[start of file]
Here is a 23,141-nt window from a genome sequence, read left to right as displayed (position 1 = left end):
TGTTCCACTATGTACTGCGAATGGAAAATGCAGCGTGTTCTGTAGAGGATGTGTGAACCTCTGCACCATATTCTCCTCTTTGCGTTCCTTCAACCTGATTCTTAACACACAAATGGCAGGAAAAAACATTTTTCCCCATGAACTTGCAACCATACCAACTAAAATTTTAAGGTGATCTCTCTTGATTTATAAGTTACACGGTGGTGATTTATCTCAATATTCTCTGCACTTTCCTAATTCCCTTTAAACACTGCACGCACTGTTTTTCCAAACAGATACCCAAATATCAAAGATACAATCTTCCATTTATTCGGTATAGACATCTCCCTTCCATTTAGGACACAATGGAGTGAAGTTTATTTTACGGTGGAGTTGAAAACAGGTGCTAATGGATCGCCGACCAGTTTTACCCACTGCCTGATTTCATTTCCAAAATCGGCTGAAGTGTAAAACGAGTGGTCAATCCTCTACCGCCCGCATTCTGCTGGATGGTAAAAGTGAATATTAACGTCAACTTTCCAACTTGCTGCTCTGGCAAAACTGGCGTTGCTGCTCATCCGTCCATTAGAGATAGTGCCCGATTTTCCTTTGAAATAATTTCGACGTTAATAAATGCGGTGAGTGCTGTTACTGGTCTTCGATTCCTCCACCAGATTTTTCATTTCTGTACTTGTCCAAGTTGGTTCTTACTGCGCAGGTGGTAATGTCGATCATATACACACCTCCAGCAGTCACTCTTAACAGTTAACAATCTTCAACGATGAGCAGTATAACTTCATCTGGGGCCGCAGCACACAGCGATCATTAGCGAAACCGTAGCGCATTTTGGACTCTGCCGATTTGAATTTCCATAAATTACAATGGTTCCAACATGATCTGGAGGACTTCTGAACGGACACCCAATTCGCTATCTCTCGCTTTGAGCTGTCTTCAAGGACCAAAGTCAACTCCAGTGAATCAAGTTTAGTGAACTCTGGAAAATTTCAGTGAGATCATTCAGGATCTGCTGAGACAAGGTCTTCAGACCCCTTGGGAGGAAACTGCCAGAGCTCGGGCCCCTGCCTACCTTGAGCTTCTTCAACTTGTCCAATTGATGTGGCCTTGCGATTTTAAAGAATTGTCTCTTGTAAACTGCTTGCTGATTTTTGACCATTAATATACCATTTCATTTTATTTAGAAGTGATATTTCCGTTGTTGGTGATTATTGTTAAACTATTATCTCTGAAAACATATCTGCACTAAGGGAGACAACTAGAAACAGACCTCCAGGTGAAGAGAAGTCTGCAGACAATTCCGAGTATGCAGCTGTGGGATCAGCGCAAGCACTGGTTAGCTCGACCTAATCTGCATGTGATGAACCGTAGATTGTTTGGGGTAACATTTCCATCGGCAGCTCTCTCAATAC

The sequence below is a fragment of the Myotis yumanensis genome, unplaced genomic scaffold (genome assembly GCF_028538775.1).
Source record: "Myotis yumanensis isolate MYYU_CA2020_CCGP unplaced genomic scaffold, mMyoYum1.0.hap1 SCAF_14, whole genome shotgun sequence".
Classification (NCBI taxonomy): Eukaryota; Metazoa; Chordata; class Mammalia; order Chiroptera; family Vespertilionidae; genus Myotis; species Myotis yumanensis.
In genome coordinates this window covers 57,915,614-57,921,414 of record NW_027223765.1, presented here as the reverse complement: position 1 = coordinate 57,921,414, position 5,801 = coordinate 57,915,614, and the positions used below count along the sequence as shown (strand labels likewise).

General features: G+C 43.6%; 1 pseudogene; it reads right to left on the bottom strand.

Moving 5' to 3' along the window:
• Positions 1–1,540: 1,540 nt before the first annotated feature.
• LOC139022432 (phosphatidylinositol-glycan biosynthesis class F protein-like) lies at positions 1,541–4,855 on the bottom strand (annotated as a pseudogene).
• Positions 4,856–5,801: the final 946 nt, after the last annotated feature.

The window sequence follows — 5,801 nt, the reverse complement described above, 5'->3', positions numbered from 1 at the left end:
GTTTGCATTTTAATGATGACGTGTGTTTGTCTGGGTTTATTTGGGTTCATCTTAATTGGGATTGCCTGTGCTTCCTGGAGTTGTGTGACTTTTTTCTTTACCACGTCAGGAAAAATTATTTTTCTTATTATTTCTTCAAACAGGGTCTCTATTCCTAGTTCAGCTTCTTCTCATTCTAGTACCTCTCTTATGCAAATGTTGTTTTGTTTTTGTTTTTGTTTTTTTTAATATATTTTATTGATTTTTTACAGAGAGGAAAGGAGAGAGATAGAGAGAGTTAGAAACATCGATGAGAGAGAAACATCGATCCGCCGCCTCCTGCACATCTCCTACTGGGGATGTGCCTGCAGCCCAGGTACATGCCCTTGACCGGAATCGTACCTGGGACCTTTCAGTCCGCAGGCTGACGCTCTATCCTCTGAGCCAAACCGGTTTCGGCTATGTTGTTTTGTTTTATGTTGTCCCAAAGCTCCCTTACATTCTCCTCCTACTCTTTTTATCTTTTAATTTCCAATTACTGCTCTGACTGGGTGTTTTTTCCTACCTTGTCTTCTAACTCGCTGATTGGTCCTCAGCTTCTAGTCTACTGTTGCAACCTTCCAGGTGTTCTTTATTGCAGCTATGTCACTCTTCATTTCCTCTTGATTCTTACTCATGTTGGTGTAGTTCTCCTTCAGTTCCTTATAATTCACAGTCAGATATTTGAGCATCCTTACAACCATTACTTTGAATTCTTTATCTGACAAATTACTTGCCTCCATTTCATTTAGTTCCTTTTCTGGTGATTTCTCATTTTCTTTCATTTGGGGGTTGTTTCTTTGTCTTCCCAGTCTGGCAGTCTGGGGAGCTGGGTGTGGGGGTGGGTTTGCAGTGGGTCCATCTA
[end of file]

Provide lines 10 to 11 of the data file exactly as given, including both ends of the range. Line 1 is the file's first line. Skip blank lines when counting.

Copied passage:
• LOC139022432 (phosphatidylinositol-glycan biosynthesis class F protein-like) lies at positions 1,541–4,855 on the bottom strand (annotated as a pseudogene).
• Positions 4,856–5,801: the final 946 nt, after the last annotated feature.